China's Panda Politics; Sure, They're Darn Cute and Cuddly. but They Might Be Trojan Gifts
Byline: Melinda Liu and George Wehrfritz (With Jamie Reno in San Diego and Eleanor Clift in Washington)
They spend most of their lives asleep. They bite. They're absurdly inept at sex. But in the realm of diplomacy, giant pandas have few rivals. For more than a thousand years, China's rulers have used the coveted beasts to win allies abroad. The 20th century's most celebrated pair, Hsing Hsing and Ling Ling, arrived in Washington after Richard Nixon's visit to China in 1972. Now Beijing is hoping two other furry ambassadors can help resolve one of the world's most intractable conflicts, the 56-year armed standoff between mainland China and Taiwan. When Chinese officials unveiled a pair of cubs early this year, calling them "a gift" to the island, the people of Taiwan went wild. Polls say more than 65 percent of Taiwan's population are in favor of accepting the mainland's offer.
But Taiwan's president, Chen Shui-bian, is urging his government to say no. He fears that the pair would be what the press is calling "Trojan pandas." Skeptics see the animals as a perfect symbol for Beijing: no matter how friendly they look, watch out for their claws. They say it's no coincidence that a mainland-run contest gave them the names Tuan Tuan and Yuan Yuan, echoing the Mandarin word for "reunion": tuanyuan.
Since 1949, Beijing has considered Taiwan a renegade province that must be reunited with the mainland--by force, if necessary. In past years, China's armed forces have staged massive military exercises directly across the straits from the island, and recently Chen has been testing Beijing's nerves with his campaign for Taiwan to be treated as a sovereign state. In an e-mailed newsletter last week, Chen urged the Beijing leadership to let Tuan Tuan and Yuan Yuan stay home in the mountains of Sichuan, not locked up in a zoo. "Pandas brought up in cages or given as gifts will not be happy," he said. The analogy to Taiwan's freedom was hard to miss.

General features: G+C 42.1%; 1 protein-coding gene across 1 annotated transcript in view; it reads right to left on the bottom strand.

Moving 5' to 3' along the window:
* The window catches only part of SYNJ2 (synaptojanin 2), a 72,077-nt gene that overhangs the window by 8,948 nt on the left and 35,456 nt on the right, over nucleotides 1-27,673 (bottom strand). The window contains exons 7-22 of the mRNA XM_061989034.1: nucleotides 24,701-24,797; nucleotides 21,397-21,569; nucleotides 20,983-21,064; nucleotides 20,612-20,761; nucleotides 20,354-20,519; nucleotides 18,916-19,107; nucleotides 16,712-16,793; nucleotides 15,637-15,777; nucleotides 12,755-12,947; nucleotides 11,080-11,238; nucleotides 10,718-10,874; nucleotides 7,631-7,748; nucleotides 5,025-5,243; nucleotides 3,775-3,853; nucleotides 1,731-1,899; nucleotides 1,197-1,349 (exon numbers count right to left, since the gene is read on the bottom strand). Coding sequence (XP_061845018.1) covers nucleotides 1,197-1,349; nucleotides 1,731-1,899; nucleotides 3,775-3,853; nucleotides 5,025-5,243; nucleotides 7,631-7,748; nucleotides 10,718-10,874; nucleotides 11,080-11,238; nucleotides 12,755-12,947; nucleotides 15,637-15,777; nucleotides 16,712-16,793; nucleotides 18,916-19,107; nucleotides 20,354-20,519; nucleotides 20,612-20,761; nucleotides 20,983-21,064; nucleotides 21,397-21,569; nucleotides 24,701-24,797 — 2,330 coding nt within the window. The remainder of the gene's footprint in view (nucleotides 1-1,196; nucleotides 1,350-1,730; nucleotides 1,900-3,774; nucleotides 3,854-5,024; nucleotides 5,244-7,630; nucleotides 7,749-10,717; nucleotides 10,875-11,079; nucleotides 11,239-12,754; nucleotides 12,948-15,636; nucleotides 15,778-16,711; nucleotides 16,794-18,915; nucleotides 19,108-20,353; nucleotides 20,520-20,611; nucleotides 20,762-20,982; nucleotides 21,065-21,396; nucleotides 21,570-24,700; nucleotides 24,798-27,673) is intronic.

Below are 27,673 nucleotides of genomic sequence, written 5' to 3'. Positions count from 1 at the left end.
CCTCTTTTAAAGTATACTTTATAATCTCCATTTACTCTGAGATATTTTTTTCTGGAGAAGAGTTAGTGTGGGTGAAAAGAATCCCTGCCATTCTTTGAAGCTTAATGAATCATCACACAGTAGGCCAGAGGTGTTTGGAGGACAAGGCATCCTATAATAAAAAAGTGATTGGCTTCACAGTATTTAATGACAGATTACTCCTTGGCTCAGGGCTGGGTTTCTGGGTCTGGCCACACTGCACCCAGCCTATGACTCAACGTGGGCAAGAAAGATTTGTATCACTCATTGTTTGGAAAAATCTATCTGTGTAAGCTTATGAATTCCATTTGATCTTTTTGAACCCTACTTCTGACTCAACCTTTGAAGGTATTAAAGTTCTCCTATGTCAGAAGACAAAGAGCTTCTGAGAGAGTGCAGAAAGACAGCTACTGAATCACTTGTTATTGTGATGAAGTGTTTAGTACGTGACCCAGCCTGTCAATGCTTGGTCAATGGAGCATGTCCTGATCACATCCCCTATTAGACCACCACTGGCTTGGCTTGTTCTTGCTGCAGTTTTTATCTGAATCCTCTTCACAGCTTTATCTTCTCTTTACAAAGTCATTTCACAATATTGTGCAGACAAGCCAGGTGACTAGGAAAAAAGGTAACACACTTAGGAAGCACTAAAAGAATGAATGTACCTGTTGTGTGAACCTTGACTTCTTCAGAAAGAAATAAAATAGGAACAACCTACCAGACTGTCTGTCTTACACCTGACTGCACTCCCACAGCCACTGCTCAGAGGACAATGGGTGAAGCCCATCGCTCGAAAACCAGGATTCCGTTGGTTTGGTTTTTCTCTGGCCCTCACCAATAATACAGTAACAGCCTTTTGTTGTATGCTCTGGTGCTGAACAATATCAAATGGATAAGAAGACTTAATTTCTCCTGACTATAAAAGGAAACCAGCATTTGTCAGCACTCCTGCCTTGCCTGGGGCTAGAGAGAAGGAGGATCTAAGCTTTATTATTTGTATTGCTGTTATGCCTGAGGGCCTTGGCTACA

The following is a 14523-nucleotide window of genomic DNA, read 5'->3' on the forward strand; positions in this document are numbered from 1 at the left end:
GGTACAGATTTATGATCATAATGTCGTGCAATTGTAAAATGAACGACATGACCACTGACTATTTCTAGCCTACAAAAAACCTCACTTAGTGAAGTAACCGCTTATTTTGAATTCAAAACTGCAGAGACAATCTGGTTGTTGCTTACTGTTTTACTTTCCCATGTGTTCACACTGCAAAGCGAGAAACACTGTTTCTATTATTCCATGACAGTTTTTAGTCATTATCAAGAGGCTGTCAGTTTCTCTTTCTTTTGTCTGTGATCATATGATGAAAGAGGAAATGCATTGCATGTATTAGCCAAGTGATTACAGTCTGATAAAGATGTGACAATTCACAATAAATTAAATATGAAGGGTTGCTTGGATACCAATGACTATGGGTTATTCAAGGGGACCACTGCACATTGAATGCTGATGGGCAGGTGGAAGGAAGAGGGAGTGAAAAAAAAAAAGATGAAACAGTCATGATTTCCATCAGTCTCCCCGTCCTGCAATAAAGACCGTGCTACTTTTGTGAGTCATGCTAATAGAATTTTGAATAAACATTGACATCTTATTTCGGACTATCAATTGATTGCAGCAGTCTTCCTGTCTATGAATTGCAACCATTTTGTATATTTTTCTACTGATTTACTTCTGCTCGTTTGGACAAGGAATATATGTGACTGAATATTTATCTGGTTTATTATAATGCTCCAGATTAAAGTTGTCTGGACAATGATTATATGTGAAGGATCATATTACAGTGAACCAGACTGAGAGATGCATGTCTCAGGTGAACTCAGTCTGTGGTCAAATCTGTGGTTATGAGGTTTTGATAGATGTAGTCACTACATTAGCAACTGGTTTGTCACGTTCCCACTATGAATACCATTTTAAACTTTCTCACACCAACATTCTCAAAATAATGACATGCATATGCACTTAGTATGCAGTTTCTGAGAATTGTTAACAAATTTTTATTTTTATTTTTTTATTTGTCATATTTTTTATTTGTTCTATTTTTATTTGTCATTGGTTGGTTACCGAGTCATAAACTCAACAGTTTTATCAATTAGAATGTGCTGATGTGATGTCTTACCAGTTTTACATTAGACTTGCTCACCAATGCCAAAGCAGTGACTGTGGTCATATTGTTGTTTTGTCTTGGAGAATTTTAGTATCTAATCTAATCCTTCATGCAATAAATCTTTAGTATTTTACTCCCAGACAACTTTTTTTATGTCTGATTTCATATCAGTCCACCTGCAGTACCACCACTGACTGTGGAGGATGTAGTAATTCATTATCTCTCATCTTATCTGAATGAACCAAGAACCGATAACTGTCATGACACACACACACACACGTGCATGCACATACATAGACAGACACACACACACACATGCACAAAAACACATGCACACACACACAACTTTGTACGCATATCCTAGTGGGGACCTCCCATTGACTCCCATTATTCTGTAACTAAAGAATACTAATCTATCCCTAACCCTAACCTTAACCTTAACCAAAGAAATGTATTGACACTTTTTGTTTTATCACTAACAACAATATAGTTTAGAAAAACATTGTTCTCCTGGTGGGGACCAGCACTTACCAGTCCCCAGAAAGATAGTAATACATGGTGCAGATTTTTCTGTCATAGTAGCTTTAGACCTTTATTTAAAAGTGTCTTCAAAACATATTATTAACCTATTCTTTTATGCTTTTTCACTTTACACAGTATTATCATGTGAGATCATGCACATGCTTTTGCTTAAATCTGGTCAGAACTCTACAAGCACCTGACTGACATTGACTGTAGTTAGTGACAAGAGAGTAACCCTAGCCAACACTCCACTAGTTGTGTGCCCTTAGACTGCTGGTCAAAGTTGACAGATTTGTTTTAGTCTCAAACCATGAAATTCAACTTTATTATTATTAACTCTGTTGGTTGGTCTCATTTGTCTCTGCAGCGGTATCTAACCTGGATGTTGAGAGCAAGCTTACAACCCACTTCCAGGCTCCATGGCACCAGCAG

The pandas' role in the dispute is not merely symbolic. On the contrary, accepting the pandas as a gift could be tantamount to accepting Beijing's claim that Taiwan belongs to mainland China. According to the 1975 Convention on International Trade in Endangered Species, Beijing can make an outright gift of pandas to any zoo it likes within China. Foreign zoos are different: they can get the animals only on loan, in the form of a scientific exchange. For U.S. zoos, the price of those "scientific" deals can be well over $1 million a year. Nevertheless, Beijing insists that the pandas would be "a good-will gift" to Taiwan, "free and unconditional." "It's a very clever gesture," says Lo Chih-Cheng, head of a Taipei think tank. "If we accept them, it will trigger a domino effect."
And yet most people can't resist pandas. Pat Buchanan, a member of Nixon's 1972 China entourage, recalls how the White House, preoccupied with geostrategic issues, was utterly unprepared for the wild uproar that met Hsing Hsing and Ling Ling at the National Zoo. …